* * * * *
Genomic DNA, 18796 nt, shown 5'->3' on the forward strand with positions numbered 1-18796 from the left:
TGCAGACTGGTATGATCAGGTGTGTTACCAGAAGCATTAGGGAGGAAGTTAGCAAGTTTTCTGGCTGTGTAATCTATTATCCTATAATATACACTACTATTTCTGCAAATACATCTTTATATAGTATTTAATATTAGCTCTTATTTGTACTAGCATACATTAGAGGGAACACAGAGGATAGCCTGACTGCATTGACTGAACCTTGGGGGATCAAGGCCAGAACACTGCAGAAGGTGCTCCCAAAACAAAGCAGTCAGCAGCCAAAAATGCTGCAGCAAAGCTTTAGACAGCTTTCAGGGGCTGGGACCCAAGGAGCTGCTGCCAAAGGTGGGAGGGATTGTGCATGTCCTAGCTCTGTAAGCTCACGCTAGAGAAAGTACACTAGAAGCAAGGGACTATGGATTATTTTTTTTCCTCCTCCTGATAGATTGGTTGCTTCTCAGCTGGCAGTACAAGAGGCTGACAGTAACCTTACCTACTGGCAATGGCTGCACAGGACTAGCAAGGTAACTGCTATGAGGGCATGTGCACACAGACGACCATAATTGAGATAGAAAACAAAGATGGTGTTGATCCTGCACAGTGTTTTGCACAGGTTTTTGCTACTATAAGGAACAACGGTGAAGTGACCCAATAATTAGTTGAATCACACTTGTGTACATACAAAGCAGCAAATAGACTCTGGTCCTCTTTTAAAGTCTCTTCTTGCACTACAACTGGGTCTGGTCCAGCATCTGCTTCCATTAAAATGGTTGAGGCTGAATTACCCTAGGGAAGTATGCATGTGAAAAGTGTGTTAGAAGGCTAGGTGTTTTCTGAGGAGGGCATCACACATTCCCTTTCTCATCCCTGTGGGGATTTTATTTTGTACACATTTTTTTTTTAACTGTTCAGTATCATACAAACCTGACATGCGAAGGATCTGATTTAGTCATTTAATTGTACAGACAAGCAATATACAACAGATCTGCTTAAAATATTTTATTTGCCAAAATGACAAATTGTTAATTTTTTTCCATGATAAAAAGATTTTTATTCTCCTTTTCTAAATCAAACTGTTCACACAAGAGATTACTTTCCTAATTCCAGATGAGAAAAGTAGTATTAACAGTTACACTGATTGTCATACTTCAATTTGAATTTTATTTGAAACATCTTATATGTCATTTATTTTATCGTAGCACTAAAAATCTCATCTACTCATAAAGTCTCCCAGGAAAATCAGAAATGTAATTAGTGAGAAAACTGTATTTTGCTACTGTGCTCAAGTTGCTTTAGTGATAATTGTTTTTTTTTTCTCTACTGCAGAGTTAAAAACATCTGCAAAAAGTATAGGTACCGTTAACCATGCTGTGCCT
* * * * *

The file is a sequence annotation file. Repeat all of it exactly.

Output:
Genomic DNA, 18796 nt, shown 5'->3' on the forward strand with positions numbered 1-18796 from the left:
TGCAGACTGGTATGATCAGGTGTGTTACCAGAAGCATTAGGGAGGAAGTTAGCAAGTTTTCTGGCTGTGTAATCTATTATCCTATAATATACACTACTATTTCTGCAAATACATCTTTATATAGTATTTAATATTAGCTCTTATTTGTACTAGCATACATTAGAGGGAACACAGAGGATAGCCTGACTGCATTGACTGAACCTTGGGGGATCAAGGCCAGAACACTGCAGAAGGTGCTCCCAAAACAAAGCAGTCAGCAGCCAAAAATGCTGCAGCAAAGCTTTAGACAGCTTTCAGGGGCTGGGACCCAAGGAGCTGCTGCCAAAGGTGGGAGGGATTGTGCATGTCCTAGCTCTGTAAGCTCACGCTAGAGAAAGTACACTAGAAGCAAGGGACTATGGATTATTTTTTTTCCTCCTCCTGATAGATTGGTTGCTTCTCAGCTGGCAGTACAAGAGGCTGACAGTAACCTTACCTACTGGCAATGGCTGCACAGGACTAGCAAGGTAACTGCTATGAGGGCATGTGCACACAGACGACCATAATTGAGATAGAAAACAAAGATGGTGTTGATCCTGCACAGTGTTTTGCACAGGTTTTTGCTACTATAAGGAACAACGGTGAAGTGACCCAATAATTAGTTGAATCACACTTGTGTACATACAAAGCAGCAAATAGACTCTGGTCCTCTTTTAAAGTCTCTTCTTGCACTACAACTGGGTCTGGTCCAGCATCTGCTTCCATTAAAATGGTTGAGGCTGAATTACCCTAGGGAAGTATGCATGTGAAAAGTGTGTTAGAAGGCTAGGTGTTTTCTGAGGAGGGCATCACACATTCCCTTTCTCATCCCTGTGGGGATTTTATTTTGTACACATTTTTTTTTTAACTGTTCAGTATCATACAAACCTGACATGCGAAGGATCTGATTTAGTCATTTAATTGTACAGACAAGCAATATACAACAGATCTGCTTAAAATATTTTATTTGCCAAAATGACAAATTGTTAATTTTTTTCCATGATAAAAAGATTTTTATTCTCCTTTTCTAAATCAAACTGTTCACACAAGAGATTACTTTCCTAATTCCAGATGAGAAAAGTAGTATTAACAGTTACACTGATTGTCATACTTCAATTTGAATTTTATTTGAAACATCTTATATGTCATTTATTTTATCGTAGCACTAAAAATCTCATCTACTCATAAAGTCTCCCAGGAAAATCAGAAATGTAATTAGTGAGAAAACTGTATTTTGCTACTGTGCTCAAGTTGCTTTAGTGATAATTGTTTTTTTTTTCTCTACTGCAGAGTTAAAAACATCTGCAAAAAGTATAGGTACCGTTAACCATGCTGTGCCT